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January 26, 2007

"The Road to Freedom": CW's Black History Month programs

With dynamic reenactments of some of the most pivotal moments in the history of Black culture in America, once-in-a-lifetime musical performances and special events throughout the month of February, Colonial Williamsburg offers parents and children the opportunity to experience Black History Month in new, exciting ways.

“The history of African Americans has influenced every aspect of our nation’s development and is an integral part of the story we tell here at Colonial Williamsburg,” said Rex Ellis, vice president of the Historic Area. “We seek to teach American History through multiple perspectives that help facilitate understanding among all of our guests regarding the importance of African- American culture.”

In addition to enhanced programming throughout the month of February, the Colonial Williamsburg Foundation hosts a special Black History Weekend, Feb. 24-25, focusing on the “road to freedom.” The weekend features gripping scenes of runaway slaves “Dick” and “Joe,” as well as vignettes about African-Americans’ interactions with the Shawnee Indians and the impossible decisions slaves were faced regarding the Revolutionary War.

On Feb. 24, the Colonial Williamsburg Foundation also treats guests to a one-of-a-kind performance by the artists and historians behind Colonial Williamsburg’s recently released CD, From Ear to Ear. The CD features recreated West African, Caribbean, and traditional African-American songs.

Also during Black History Month, guests have an opportunity to experience the State of the Black Union: African American Imprint on America program. On Feb. 9-11, Colonial Williamsburg offers a special package for guests of official Colonial Williamsburg hotels that includes admission to a panel discussion with Tavis Smiley at Hampton University, a private screening of Bristol Bay Productions’ Amazing Grace, a film based on the true story of William Wilberforce’s 20-year struggle to abolish the British slave trade, hotel accommodations, special programs and admission to Colonial Williamsburg’s Historic Area.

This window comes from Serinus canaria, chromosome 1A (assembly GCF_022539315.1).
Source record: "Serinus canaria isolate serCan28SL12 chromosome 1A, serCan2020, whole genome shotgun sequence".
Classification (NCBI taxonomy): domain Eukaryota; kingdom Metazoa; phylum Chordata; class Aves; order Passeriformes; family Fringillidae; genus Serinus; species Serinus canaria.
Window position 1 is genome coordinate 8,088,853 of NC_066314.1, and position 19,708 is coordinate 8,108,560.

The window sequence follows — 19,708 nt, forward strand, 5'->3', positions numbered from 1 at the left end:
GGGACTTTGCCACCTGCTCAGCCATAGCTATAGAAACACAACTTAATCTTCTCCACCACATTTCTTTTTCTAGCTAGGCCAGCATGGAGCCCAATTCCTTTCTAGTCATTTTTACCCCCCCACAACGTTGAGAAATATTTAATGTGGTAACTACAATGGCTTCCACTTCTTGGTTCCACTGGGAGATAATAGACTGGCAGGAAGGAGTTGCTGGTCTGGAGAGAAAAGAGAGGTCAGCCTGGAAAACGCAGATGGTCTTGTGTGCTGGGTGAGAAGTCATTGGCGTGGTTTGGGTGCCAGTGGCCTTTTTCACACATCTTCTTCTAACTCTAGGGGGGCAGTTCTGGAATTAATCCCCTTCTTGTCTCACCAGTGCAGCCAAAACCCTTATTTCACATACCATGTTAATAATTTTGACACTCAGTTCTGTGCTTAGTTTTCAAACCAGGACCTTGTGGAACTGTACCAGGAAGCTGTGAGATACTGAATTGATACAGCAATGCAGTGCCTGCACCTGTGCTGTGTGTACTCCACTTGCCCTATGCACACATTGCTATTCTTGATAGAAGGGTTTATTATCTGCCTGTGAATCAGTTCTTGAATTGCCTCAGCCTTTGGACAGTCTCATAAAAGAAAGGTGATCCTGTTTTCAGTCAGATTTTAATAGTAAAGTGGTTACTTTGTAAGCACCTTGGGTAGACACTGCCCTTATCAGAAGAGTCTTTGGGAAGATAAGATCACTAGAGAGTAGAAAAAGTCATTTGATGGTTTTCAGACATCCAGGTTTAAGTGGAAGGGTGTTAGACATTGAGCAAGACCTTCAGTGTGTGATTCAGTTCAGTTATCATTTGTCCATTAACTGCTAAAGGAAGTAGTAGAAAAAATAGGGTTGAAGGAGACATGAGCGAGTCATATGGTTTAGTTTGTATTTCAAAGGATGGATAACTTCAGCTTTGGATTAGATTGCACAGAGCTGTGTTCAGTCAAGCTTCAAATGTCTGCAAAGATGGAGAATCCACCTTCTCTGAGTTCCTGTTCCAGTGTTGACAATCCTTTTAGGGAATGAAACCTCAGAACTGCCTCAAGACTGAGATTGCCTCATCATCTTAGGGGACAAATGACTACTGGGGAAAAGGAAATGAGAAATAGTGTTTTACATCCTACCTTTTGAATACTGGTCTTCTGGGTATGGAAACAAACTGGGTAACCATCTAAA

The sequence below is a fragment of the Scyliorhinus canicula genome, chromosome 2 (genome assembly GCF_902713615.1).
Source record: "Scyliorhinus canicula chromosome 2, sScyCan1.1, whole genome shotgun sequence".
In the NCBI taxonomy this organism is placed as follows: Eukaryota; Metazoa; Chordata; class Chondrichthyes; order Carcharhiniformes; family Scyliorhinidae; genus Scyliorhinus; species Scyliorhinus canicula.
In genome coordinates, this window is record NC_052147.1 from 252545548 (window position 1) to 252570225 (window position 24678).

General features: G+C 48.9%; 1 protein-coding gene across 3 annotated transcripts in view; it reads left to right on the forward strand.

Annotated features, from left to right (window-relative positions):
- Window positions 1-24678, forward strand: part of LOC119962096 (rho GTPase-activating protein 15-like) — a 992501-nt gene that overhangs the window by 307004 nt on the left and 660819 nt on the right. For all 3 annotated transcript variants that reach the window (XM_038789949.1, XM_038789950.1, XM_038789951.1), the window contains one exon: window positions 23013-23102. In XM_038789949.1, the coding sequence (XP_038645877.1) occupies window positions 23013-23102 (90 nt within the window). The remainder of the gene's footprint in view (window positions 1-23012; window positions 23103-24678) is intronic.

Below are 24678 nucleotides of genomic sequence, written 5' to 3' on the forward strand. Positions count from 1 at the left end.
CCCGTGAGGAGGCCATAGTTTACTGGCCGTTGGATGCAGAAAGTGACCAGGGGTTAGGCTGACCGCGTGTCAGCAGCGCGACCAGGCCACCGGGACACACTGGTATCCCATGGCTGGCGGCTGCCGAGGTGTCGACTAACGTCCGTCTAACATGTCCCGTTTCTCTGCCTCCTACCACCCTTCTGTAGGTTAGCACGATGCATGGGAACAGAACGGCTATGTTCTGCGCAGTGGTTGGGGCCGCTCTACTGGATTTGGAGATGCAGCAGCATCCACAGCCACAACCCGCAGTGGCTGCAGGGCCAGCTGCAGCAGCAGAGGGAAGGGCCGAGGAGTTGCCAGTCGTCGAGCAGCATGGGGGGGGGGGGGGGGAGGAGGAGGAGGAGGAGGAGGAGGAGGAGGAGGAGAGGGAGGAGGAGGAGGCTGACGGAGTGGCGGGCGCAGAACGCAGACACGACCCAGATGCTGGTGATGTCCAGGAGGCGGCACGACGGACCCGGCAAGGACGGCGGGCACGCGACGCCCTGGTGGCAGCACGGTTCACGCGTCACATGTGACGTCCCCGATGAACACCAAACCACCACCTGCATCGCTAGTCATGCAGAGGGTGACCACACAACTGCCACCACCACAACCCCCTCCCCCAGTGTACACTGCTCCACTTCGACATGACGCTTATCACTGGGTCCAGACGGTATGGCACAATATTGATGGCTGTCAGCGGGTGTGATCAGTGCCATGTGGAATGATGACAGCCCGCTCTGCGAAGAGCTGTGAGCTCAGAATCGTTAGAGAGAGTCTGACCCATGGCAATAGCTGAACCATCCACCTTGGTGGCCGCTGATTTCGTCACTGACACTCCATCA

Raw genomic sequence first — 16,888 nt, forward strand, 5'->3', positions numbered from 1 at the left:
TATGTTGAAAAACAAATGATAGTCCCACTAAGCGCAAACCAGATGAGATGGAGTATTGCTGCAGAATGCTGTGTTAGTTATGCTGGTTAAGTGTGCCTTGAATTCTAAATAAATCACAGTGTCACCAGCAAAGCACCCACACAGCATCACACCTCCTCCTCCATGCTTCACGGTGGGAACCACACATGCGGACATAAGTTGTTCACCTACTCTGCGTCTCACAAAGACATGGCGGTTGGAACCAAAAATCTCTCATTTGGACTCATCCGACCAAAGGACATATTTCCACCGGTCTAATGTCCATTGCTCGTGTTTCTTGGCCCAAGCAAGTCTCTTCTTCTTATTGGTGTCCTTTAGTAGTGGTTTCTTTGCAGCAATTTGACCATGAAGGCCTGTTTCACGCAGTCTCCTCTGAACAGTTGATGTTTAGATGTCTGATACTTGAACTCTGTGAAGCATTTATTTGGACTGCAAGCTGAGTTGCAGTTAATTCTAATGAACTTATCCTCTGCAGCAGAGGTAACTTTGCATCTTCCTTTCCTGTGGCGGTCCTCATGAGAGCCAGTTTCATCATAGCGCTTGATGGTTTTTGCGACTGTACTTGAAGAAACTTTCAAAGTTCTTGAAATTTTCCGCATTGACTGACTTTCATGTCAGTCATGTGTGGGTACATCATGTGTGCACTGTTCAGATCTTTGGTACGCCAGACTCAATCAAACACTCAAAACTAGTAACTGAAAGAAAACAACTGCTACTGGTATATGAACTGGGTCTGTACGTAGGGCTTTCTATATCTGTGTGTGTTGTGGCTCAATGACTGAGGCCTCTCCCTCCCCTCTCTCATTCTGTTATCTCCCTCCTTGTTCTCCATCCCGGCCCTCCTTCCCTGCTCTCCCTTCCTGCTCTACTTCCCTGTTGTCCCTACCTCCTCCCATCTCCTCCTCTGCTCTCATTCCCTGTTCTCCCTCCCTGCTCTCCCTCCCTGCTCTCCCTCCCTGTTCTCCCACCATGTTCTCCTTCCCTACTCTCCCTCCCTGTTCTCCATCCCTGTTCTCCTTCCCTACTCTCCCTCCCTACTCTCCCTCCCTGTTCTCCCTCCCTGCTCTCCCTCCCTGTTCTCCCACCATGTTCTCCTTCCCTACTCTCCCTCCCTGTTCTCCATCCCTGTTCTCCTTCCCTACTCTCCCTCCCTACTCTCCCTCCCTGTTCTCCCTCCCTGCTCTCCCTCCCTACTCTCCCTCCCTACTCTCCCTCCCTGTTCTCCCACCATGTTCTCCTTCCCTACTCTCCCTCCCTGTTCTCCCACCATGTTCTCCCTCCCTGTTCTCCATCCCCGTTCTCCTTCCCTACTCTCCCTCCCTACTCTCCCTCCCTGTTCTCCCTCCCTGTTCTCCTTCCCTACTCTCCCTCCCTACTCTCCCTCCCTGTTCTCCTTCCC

For children and young adults unable to take a trip to the Historic Area, Colonial Williamsburg offers The Slave Trade, a live broadcast of Colonial Williamsburg’s Emmy® award-winning monthly Electronic Field Trip series. The premiere of this broadcast explores the U.S. law of 1807 that abolished the transatlantic slave trade. Viewing is free on subscribing public-broadcast and cable stations throughout the nation.

For a full list of activities on Black History Weekend and throughout the month of February, please visit

Calendar of Special Events and Interpretations for February & March 2007

  • February 9-11: State of the Black Union 2007 Package Available. Includes accommodations and special events, plus Amazing Grace screening, at Colonial Williamsburg.
  • February 15: The Slave Trade Electronic Field Trip Live Broadcast. On participating PBS and cable stations throughout the nation and
  • February 17: Fifes and Drums March
    Performers representing militia field musicians march through Colonial Williamsburg’s Historic Area.

    Black History Weekend.
    February 24:

  • Special Fifes and Drums March
  • White Goes First. Witness a private conversation between Thomas Jefferson and servant Jupiter.
  • God Save the King. Talk to enslaved men, Joe and Dick, and discover their quest for freedom.
  • The Examination of Joe & Dick, Black Loyalists. Listen to the testimonies of Joe and Dick, two enslaved black loyalists.
    February 25:
  • Slavery and The Law – A Special Focus Tour. Tour the Capitol and discover how enslaved African Americans fought to obtain their freedom.
  • Freedom to Slavery. Hear the compelling story of an enslaved woman forced back into slavery after living with the Shawnee Indians.
  • Created Equal, But Treated Differently. Meet the former enslaved cook for one of the signers of the Declaration of Independence as she illustrates her thoughts on freedom and equality.
  • Change is Coming! Participate in worship service and listen as a free Baptist minister delivers a sermon proclaiming the American freedom can not thrive without the end of American slavery.

  • March 16-17: Colonial Williamsburg Equiano Lecture Series. Educational seminar focusing on how scholarship is blending with living history programming. Anticipated guests include noted scholars James Walden and Eric Metaxa.

    Colonial Williamsburg’s programming for Black History month complements the Historic Area’s year-round African-American interpretive programs that recognize the struggles and successes of the 18th-century’s Black Virginians and their contributions to America. Additional seasonal programs, historic museums and resources, and interactive events, such as the interactive Revolutionary City program, make Colonial Williamsburg a perfect destination for anyone. For more information, call 1-800-HISTORY or visit

    Media Contact:
    Barbara Brown
    (757) 220-7280

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